shoulder.  But we believe the latter and are therefore vulnerable. There 
is no deterrence before an attack, because almost anyone is thought 
capable of carrying it out, and little prospect of pinning it on the 
true author afterwards.      
   And there is a lesson.  There is neither justice for the individual, 
nor security for the community, unless authority tells the truth and 
acts upon it.  Unfortunately, a large part of the American public seems 
not to understand that. 

New York Times, Metro Section
February 18, 1999
Judge Gives Hope to Man held for Deportation
By Ronald Smothers
Newark -- An immigration court judge closed testimony Wednesday in what 
he called the "unusual and difficult" deportation case of a Palestinian 
man who has been linked by secret evidence to terrorist organizations 
and the World Trade Center bombing, and said he would now consider a 
request that the man be released on bail.
   The judge, Daniel Meisner, gave new hope to the man, Hany Kiareldeen, 
31, who has been detained for nearly a year. Judge Meisner denied three 
earlier bail motions.
   An authority on terrorism challenged the secret evidence of the 
Federal Bureau of Investigation in testimony on Tuesday, saying the 
accusations contradicted the Federal Government's own case against the 
   Kiareldeen's lawyers, Houeida Saad and Regis Fernandez, said today 
that Judge Meisner's invitation to seek bail was an encouraging sign 
that their evidence was beginning to undermine the Immigration and 
Naturalization Service's case.
   The authority, Laurie Mylroie, is the co-author of the 1991 best 
seller "Saddam Hussein and the Crisis in the Gulf" and was an analyst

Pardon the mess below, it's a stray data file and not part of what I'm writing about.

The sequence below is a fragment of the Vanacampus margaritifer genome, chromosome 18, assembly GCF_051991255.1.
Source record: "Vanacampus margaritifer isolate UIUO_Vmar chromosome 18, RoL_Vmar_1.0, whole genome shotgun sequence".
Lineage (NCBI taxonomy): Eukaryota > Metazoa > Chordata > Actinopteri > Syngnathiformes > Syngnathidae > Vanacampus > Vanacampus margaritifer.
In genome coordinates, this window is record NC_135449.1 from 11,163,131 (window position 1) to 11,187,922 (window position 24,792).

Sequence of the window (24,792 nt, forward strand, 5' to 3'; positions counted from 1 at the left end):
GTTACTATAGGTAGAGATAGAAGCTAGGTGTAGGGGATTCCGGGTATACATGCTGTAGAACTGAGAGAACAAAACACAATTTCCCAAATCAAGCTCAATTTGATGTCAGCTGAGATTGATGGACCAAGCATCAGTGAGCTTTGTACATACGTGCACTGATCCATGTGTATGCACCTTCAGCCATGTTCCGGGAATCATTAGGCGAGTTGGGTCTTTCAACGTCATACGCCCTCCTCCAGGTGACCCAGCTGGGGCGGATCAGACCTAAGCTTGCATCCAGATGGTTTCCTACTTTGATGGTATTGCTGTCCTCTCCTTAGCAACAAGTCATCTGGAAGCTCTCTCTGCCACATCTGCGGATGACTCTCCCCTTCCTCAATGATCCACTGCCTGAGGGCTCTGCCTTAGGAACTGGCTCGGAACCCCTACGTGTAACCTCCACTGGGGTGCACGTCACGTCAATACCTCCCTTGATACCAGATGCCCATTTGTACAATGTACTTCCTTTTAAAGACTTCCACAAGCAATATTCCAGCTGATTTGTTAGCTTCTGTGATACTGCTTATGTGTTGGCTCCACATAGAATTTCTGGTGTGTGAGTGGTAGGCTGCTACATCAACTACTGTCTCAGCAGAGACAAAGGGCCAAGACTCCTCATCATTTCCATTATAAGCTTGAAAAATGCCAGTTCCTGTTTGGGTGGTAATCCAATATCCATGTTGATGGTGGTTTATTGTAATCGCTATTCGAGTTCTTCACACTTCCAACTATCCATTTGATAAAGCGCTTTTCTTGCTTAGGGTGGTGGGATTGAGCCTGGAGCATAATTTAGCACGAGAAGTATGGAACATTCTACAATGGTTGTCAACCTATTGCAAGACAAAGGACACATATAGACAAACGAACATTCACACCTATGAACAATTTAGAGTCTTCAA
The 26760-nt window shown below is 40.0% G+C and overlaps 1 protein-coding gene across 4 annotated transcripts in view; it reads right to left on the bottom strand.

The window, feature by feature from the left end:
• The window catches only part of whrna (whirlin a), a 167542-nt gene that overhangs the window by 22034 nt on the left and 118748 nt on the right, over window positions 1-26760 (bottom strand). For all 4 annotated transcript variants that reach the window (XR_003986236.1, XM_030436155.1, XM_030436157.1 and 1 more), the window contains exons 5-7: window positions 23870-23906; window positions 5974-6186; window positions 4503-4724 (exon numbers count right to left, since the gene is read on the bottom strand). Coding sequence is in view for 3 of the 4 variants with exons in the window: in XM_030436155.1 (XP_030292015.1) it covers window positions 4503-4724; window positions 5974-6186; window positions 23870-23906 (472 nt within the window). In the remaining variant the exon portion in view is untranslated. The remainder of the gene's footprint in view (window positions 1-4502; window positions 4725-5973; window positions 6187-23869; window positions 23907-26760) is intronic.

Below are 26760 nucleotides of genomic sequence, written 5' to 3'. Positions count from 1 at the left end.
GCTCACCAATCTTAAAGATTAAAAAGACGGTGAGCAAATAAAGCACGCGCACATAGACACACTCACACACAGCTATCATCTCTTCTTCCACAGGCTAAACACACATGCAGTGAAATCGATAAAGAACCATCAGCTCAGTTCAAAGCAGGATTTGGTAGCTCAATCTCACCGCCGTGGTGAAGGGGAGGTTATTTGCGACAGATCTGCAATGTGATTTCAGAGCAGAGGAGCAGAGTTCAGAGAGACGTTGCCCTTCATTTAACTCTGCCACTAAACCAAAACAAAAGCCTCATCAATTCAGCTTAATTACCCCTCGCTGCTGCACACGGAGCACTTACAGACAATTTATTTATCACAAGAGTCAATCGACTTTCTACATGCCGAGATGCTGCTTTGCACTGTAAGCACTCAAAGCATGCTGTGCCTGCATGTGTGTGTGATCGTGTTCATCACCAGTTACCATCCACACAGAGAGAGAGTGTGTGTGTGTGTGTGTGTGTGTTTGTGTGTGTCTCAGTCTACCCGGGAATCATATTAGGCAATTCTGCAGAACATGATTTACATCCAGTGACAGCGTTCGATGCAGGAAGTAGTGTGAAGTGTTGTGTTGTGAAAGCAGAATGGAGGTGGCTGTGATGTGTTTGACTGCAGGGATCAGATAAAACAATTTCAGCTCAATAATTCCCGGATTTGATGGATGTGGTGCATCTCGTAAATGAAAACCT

and consultant on the bombing case for ABC and Newsweek.
   In declassified summaries of still-secret evidence against 
Kiareldeen, informers say he was a member of an unnamed terrorist 
organization, Ms. Mylroie said. This contradicts the Government's theory 
in the World Trade Center case -- that the 1993 bombing was the work of 
"independent radical terrorists" unconnected with organized groups, she 
   The summaries, prepared for Kiareldeen's lawyers by the Federal 
Bureau of Investigation, also say he met with Nidal A. Ayyad, one of the 
convicted co-conspirators in the bombing, a week before the bombing.
   Ms. Mylroie said she had analyzed transcripts from the bombing trials 
and examined the telephone logs of the co-conspirators, and Kiareldeen's 
telephone number and name did not appear in any of those logs.
   Throughout the hearings, Kiareldeen and his lawyers have maintained 
that his former wife, Amal Mohamed, was the source of the terrorism 
   Efforts to get Ms. Mohamed on the stand to testify last fall ended 
abruptly when she acknowledged talking to F.B.I. agents but refused to 
give details of those talks, saying she feared for her life. Since then, 
the I.N.S. and the United States Attorney for New Jersey have blocked 
efforts to compel her testimony.
   Ms. Mylroie said Kiareldeen did not fit the profile of the near- 
ascetic terrorist obsessed with Mideastern politics.
   This contention was echoed by friends of Kiareldeen, who testified on 
Tuesday that he was like many young American men.
   "He was not political or religious, and he went to go-go bars and 
liked to drink and dance," said Mansour Saqfelhait, one of the friends.